Weather 101: Types of Winter Precipitation

Weather 101

Weather 101: This week we will discuss the different types of winter precipitation we receive here in the Capital Region and how it is that we can see all these different types in just one storm.

You have to envision the atmosphere in 3 dimensions. Typically as you go up in height the temperature will decrease. So, at the cloud level it is always cold enough to support frozen precipitation, however, just because it is cold enough up there does not mean we will see all snow at the surface.

Lets talk about just plain old rain. There is a shallow layer of cold air up in the clouds, however, as the precipitation falls it will encounter a very deep layer of warmer, above freezing air. This will melt the frozen precipitation and we will only see rain. Now, if temperatures are borderline and the precipitation is falling rather heavily, the snow can overcome this warm layer and you may see mainly rain with a few flakes mixed in.

Another precipitation type that we will typically see in the winter and early spring months is freezing rain. Similarly to the plain rain, precipitation begins as snow in the clouds, it will then encounter a layer of above freezing air which will allow that snow to melt to rain. However, the difference is that when it gets closer to the surface temperatures are at or below freezing. This layer of below freezing air is rather shallow and is not deep enough to refreeze the rain and thus the rain will then freeze on contact to any surface.

Sleet is formed very similarly to freezing rain. As the snow falls through the atmosphere it will encounter a layer of above freezing air. However, in this instance this layer is rather shallow. The layer of below freezing air at the surface is deep enough to refreeze that melted precipitation and change it to what we call sleet. These are little ice pellets, sometimes mistaken for hail, however, hail will not form outside of a thunderstorm. So typically you would only see hail in the summer months.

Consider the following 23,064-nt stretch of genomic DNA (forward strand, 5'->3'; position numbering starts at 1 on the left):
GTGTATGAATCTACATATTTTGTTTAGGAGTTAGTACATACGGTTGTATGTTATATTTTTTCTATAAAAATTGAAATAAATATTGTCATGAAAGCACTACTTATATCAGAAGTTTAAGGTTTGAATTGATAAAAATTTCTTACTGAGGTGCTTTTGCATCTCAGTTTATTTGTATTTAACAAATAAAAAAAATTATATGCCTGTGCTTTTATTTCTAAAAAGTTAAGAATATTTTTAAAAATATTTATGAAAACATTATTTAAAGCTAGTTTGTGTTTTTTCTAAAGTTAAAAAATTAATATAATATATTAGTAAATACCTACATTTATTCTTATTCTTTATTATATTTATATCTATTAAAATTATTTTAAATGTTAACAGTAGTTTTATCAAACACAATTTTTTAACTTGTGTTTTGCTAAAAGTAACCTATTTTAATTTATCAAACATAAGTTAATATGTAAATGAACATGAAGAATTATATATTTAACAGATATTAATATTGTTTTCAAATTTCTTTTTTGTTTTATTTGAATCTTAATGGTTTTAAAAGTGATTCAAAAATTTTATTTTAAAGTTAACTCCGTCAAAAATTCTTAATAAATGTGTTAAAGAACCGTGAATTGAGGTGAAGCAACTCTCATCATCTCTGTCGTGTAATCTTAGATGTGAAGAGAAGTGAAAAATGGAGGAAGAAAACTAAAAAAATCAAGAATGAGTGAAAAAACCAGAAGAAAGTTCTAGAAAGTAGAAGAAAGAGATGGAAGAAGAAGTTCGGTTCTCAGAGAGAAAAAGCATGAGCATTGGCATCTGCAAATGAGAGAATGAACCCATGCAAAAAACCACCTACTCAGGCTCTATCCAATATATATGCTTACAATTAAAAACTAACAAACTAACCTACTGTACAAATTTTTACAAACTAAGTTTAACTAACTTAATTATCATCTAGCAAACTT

Just plain old snow is the easy one. The layer at the cloud base is of course below freezing, that layer of below freezing air extends all the way to the surface so there in no melting occurring and this is when we will see just plain old snow.

A lot of this has to do with the position or tracks of storm systems. If you want all snow, the best track of a winter storm would be south and east of the Capital Region. The reason being that when the storm tracks in this fashion it is able to draw in cooler air from the north and west… Winds flow counter clockwise and inwards around areas of low pressure, so if the storm tracks west of the Capital region it would typically promote a warmer flow of air from the south and we would ultimately end up with just rain with perhaps some snow on the tail end of the system.

Sometimes, even with a more favorable snow track winds can shift to the east and bring in slightly milder air aloft off from the Atlantic ocean, this is when we will typically see a mix of rain sleet and snow. That mix is usually observed south and east of Albany in this particular setup.

Do you have a weather question you’ve been dying to ask? Send an email to Matt Mackie ( or Rob Lindenmuth ( to get it answered in Weather 101!

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